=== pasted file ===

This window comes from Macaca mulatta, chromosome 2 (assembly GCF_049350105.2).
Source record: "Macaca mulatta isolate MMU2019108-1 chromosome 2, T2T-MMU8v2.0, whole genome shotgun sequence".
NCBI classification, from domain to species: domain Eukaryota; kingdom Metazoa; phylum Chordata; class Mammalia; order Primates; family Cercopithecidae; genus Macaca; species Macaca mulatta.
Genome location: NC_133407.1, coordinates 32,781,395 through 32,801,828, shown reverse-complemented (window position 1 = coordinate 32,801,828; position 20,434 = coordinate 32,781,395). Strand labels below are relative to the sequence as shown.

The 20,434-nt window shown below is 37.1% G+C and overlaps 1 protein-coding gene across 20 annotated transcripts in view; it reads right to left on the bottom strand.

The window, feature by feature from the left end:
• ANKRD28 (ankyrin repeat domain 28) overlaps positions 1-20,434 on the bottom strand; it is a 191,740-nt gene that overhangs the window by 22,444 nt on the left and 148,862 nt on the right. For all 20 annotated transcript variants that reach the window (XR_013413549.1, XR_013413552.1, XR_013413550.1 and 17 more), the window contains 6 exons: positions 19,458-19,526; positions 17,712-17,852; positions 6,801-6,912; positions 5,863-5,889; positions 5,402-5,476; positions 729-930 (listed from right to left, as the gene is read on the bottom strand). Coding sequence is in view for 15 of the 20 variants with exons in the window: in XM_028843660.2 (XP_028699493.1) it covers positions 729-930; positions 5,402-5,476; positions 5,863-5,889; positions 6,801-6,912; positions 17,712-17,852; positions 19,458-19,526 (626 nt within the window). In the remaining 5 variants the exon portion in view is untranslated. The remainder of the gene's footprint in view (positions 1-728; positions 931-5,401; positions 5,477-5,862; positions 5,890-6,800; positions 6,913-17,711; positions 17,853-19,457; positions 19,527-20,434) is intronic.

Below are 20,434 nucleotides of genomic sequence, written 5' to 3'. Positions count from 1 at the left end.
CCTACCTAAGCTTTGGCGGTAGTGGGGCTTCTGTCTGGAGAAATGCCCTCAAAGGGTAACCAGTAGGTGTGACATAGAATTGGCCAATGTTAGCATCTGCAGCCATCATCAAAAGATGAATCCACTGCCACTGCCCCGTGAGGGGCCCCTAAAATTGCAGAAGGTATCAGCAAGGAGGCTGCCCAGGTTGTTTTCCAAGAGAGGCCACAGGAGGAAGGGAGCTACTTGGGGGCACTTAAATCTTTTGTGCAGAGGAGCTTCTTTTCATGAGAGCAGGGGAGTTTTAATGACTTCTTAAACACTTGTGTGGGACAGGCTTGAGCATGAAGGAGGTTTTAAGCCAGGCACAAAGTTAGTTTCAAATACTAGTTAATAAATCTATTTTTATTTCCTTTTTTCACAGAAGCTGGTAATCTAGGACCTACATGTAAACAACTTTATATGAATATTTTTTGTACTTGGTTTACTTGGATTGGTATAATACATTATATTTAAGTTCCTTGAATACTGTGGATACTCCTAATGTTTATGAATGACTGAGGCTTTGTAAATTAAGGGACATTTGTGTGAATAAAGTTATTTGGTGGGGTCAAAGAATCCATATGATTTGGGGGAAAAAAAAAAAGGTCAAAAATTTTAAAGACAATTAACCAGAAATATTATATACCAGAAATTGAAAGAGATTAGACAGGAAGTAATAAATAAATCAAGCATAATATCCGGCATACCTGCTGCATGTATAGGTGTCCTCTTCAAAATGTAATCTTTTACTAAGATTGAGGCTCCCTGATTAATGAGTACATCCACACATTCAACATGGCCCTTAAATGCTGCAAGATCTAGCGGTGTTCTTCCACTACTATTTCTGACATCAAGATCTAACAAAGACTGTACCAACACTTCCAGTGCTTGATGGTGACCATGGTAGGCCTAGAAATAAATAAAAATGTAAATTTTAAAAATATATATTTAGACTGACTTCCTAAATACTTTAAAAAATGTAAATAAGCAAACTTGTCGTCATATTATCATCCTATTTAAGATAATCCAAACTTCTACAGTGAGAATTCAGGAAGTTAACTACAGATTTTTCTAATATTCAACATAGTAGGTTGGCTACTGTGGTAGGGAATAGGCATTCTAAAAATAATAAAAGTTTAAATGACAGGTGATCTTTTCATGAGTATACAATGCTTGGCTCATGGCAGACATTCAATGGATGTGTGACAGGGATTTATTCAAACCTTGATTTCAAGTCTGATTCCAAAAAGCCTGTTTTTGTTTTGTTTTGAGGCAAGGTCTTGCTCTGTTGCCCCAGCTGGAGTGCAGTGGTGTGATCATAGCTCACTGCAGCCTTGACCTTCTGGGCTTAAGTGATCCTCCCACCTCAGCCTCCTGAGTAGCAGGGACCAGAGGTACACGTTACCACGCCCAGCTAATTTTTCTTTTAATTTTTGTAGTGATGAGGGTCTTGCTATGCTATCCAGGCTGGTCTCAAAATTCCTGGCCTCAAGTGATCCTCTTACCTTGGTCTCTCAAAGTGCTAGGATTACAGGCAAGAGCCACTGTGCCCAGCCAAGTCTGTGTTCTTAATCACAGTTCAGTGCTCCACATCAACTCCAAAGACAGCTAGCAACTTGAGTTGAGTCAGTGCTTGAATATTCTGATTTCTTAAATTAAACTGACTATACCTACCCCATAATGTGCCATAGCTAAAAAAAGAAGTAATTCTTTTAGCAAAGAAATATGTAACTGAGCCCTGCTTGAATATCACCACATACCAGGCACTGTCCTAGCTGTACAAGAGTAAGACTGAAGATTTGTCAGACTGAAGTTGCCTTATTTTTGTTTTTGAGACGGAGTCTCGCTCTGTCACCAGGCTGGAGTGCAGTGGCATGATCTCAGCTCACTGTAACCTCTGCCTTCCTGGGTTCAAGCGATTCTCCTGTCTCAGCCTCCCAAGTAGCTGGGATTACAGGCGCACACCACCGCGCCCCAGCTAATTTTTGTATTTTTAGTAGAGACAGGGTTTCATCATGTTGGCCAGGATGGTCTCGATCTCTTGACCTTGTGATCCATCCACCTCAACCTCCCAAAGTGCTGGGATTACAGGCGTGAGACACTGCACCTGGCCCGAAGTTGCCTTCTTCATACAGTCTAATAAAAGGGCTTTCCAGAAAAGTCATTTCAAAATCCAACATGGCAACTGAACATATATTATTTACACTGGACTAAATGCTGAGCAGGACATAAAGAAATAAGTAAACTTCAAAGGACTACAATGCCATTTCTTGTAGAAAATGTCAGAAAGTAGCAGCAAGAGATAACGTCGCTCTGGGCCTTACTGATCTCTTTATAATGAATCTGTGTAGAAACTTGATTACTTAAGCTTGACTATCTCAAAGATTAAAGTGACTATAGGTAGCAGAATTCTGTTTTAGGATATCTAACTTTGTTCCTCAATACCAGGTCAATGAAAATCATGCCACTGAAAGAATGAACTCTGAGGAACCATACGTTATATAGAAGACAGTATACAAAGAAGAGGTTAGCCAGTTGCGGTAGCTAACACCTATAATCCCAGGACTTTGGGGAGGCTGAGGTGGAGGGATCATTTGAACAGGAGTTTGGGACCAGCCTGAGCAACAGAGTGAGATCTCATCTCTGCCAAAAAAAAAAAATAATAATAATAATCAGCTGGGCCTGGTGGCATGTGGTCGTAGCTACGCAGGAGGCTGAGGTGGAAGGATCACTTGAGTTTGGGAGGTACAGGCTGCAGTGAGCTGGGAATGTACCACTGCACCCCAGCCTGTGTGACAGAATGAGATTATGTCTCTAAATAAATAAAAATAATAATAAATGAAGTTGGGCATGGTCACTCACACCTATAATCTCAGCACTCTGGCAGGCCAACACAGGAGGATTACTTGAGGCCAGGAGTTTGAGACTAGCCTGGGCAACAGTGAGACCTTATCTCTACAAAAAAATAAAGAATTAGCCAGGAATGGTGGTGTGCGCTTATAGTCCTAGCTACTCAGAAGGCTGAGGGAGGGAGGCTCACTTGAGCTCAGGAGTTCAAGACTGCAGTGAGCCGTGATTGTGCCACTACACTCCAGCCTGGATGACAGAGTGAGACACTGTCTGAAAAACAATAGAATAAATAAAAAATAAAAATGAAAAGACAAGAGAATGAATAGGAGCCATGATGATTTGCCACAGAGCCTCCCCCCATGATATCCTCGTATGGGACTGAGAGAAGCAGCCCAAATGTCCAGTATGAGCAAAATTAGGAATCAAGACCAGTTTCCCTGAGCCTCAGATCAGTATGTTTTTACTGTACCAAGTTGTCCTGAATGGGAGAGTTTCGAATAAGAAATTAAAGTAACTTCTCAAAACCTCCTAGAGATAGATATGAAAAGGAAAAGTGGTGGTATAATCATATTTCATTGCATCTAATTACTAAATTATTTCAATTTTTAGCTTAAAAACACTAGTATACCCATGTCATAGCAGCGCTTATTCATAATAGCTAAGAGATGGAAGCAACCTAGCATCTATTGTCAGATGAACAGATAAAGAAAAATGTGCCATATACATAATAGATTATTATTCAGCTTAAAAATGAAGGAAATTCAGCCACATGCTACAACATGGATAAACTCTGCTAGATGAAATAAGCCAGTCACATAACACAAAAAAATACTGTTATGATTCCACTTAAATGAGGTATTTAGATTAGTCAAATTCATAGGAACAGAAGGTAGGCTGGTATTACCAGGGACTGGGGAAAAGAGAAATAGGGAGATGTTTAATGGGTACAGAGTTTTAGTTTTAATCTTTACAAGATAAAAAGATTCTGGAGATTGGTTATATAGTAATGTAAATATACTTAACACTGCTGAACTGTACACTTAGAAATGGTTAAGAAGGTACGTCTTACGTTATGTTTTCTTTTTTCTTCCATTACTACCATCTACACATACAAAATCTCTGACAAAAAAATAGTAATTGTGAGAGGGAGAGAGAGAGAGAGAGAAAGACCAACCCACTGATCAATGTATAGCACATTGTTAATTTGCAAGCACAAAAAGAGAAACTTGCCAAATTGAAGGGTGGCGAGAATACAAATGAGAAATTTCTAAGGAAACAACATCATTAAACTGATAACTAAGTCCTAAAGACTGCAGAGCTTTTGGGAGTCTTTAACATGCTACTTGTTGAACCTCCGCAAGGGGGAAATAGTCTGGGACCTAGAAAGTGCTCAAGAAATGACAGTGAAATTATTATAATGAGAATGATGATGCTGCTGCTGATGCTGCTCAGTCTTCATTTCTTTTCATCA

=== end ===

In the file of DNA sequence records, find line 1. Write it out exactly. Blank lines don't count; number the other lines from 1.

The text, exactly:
This window comes from Macaca mulatta, chromosome 2 (assembly GCF_049350105.2).